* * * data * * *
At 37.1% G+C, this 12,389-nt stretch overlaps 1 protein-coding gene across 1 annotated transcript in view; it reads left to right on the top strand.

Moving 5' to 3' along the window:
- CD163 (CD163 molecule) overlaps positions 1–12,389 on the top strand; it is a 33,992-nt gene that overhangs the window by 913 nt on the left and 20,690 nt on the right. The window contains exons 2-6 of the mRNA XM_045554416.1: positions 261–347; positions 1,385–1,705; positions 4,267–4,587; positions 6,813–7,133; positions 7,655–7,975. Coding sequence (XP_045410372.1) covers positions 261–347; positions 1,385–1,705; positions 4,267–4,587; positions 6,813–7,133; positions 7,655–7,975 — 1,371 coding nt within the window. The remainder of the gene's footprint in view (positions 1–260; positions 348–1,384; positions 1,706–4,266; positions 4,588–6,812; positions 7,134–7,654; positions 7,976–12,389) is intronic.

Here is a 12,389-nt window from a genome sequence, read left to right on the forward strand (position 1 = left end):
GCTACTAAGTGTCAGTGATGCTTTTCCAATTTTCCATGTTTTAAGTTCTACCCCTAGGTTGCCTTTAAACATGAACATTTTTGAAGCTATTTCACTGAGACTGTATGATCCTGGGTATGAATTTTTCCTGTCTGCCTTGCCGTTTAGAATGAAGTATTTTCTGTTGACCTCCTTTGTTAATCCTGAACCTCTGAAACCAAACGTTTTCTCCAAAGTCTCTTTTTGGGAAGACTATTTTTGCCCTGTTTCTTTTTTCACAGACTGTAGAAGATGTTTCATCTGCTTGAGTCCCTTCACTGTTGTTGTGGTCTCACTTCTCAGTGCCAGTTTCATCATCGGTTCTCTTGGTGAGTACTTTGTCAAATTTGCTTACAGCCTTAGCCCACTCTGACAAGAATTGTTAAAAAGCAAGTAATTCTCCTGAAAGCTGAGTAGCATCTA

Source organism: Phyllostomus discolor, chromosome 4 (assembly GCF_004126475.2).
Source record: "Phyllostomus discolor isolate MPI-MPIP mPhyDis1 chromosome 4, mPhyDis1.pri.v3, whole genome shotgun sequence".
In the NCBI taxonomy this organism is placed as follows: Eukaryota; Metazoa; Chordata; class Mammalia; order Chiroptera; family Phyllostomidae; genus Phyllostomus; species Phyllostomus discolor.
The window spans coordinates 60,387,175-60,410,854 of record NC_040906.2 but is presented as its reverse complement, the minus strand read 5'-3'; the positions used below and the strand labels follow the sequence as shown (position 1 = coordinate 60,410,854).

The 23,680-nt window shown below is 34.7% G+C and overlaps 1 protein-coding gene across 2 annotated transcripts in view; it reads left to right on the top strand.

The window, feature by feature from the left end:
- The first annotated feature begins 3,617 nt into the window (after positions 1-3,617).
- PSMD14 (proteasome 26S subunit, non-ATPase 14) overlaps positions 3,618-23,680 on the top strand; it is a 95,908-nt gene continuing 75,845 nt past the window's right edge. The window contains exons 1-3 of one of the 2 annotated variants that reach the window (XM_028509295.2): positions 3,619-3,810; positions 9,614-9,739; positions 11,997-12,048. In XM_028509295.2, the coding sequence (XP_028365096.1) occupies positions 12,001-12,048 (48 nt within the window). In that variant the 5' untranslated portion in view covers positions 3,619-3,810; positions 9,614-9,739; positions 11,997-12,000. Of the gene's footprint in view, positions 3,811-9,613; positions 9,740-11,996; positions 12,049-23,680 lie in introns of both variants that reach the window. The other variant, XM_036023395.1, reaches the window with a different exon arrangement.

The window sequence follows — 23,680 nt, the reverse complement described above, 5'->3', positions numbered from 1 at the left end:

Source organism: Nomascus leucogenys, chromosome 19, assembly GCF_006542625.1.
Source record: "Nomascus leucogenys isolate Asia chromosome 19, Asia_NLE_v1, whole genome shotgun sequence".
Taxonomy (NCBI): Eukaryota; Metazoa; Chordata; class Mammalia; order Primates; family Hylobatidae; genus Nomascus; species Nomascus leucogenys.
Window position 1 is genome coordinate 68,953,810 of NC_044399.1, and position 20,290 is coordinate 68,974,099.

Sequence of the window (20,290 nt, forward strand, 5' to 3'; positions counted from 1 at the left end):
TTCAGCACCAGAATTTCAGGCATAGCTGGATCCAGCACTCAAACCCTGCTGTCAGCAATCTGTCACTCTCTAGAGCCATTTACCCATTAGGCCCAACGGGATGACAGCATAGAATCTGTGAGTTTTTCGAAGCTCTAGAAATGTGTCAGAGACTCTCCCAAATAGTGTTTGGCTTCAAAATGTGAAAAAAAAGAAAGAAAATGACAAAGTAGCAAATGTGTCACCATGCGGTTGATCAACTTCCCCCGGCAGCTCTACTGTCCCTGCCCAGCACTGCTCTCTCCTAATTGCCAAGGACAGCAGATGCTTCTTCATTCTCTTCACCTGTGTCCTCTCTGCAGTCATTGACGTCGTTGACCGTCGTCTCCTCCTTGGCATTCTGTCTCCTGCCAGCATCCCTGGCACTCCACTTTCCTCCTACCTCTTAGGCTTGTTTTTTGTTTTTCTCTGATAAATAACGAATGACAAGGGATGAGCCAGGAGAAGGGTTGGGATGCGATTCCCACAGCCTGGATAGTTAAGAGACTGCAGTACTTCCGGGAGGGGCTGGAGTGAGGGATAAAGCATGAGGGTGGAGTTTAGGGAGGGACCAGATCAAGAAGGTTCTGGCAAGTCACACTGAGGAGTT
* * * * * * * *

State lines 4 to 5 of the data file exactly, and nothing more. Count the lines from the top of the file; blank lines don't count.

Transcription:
Here is a 12,389-nt window from a genome sequence, read left to right on the forward strand (position 1 = left end):
GCTACTAAGTGTCAGTGATGCTTTTCCAATTTTCCATGTTTTAAGTTCTACCCCTAGGTTGCCTTTAAACATGAACATTTTTGAAGCTATTTCACTGAGACTGTATGATCCTGGGTATGAATTTTTCCTGTCTGCCTTGCCGTTTAGAATGAAGTATTTTCTGTTGACCTCCTTTGTTAATCCTGAACCTCTGAAACCAAACGTTTTCTCCAAAGTCTCTTTTTGGGAAGACTATTTTTGCCCTGTTTCTTTTTTCACAGACTGTAGAAGATGTTTCATCTGCTTGAGTCCCTTCACTGTTGTTGTGGTCTCACTTCTCAGTGCCAGTTTCATCATCGGTTCTCTTGGTGAGTACTTTGTCAAATTTGCTTACAGCCTTAGCCCACTCTGACAAGAATTGTTAAAAAGCAAGTAATTCTCCTGAAAGCTGAGTAGCATCTA